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Dueling Science Snags Dam-Breaching Debate

by Jonathan Brinckman
The Oregonian, December 26, 1999

Scientists who studied the issue for four years
are stunned when a federal agency does an about-face on its findings

Facing the apparently unstoppable decline of Snake River salmon, the U.S. government in the summer of 1995 hired two dozen independent and respected fisheries scientists to identify the most effective remedy.

After four years of study costing $8 million, the scientists came back with a stunning conclusion: Breaching four federal dams on the lower Snake River would be the best way to save from extinction the salmon that spawn in Idaho and Eastern Oregon. Removing the dams would be more helpful, they calculated, than using barges to carry baby fish around the dams or modifying the dams to make them more navigable to migrating fish.

It seemed, after decades of debate, the scientific verdict was in.

But it wasn't.

The National Marine Fisheries Service -- the federal agency that commissioned the scientists and is in charge of salmon recovery -- now says breaching the dams may not make sense. And it has recommended that the scientists' rigorous, $8 million search for an answer -- called PATH, for Plan for Analyzing and Testing Hypotheses -- be halted.

Scientists across the Northwest are appalled. How, they ask, could their discipline -- in this case, PATH's objective analysis by scientists from throughout the region -- be so undercut?

And they say what no one wants to hear: Findings are controlled by who does them. Science is being manipulated for political purposes.

"Almost every scientist I interact with is amazed and appalled at the fisheries service's abandonment of the PATH process and findings," said Ted Koch, president of the Idaho chapter of the American Fisheries Society and a biologist with the U.S. Fish and Wildlife Service in Boise. "They've done a complete about-face."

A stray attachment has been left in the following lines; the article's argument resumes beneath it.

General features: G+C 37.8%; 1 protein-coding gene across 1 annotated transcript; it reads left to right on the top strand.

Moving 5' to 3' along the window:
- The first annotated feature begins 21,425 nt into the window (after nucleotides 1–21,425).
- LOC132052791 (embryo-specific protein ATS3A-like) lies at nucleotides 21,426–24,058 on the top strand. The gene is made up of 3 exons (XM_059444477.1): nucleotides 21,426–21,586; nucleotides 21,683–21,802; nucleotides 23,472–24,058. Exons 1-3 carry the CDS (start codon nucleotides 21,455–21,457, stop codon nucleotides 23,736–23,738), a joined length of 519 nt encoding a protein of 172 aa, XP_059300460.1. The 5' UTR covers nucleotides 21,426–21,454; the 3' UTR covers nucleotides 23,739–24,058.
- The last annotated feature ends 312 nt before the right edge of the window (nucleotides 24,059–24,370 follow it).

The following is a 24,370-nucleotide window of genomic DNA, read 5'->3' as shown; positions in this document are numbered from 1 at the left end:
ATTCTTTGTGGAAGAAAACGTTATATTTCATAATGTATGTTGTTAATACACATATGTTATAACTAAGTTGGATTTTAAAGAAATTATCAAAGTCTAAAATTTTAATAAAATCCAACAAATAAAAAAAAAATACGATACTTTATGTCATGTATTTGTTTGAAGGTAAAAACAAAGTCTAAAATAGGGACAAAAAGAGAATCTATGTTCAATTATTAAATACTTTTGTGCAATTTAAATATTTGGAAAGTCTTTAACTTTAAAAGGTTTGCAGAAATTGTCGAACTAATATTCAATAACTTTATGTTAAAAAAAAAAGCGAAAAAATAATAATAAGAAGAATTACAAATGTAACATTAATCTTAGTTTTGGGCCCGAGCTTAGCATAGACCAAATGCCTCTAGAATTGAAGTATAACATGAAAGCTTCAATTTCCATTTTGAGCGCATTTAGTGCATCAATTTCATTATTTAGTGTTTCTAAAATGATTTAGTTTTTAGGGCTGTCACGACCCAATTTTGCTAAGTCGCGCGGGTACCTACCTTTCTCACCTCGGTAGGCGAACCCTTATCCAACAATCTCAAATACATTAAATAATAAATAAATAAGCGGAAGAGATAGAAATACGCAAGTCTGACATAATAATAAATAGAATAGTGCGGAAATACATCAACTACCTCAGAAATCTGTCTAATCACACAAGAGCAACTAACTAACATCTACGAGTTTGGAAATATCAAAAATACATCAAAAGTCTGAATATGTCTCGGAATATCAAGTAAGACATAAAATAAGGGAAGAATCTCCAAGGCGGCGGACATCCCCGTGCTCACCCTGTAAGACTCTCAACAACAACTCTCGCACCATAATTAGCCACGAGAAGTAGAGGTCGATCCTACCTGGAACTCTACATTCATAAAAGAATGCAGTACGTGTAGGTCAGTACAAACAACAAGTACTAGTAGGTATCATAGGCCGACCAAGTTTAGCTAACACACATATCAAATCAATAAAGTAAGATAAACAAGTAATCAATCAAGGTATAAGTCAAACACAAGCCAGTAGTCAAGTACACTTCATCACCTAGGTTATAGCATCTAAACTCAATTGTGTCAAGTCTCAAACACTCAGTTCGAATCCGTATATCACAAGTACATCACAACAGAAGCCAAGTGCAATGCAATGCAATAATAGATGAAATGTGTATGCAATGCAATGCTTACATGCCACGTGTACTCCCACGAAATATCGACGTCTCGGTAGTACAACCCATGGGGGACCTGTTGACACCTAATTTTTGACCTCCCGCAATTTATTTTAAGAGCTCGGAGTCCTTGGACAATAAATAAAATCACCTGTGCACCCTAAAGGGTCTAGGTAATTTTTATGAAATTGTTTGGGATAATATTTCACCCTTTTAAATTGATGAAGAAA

The fisheries service has launched a new research effort, this time conducted by a dozen staff scientists at the agency's regional headquarters in Seattle. Agency officials say the new research has found that measures such as improving water quality or decreasing fishing levels may be as effective at saving salmon as breaching dams.

"These salmon face major risks," said Donna Darm, the fisheries service's deputy regional director. "Taking out dams may not be the best way to reduce those risks."

Darm calls the allegation that the fisheries service abandoned PATH because it did not like its conclusions "a hard charge to counter." But, she said, "Nothing could be further from the truth."

Still, even steadfast opponents of dam removal suspect there is more to the fisheries service's change of heart than pure science.

Bruce Lovelin, executive director of the Columbia River Alliance, said the fisheries service has championed efforts at aiding salmon while leaving dams untouched. For that reason, he said, the agency's scientists tend to oppose breaching dams.

"The fisheries service has a basic bias towards taking the existing system and making it work better," said Lovelin, whose association represents electricity customers and other industrial users of the river.

Jim Anderson, a University of Washington biologist, was among a minority of PATH scientists in his belief that barging is preferred to breaching, and he dissented on PATH's final conclusion. But Anderson now accuses the fisheries service research team of "using the mathematics" in such a way as to manipulate science and move attention away from dams.

He calls the team "clever" in advancing its bias.

Most fisheries scientists in the Northwest call breaching the four Snake River dams -- removing their earthen portions and allowing the river to flow unobstructed past the remaining concrete structures -- the best way to save Snake River salmon.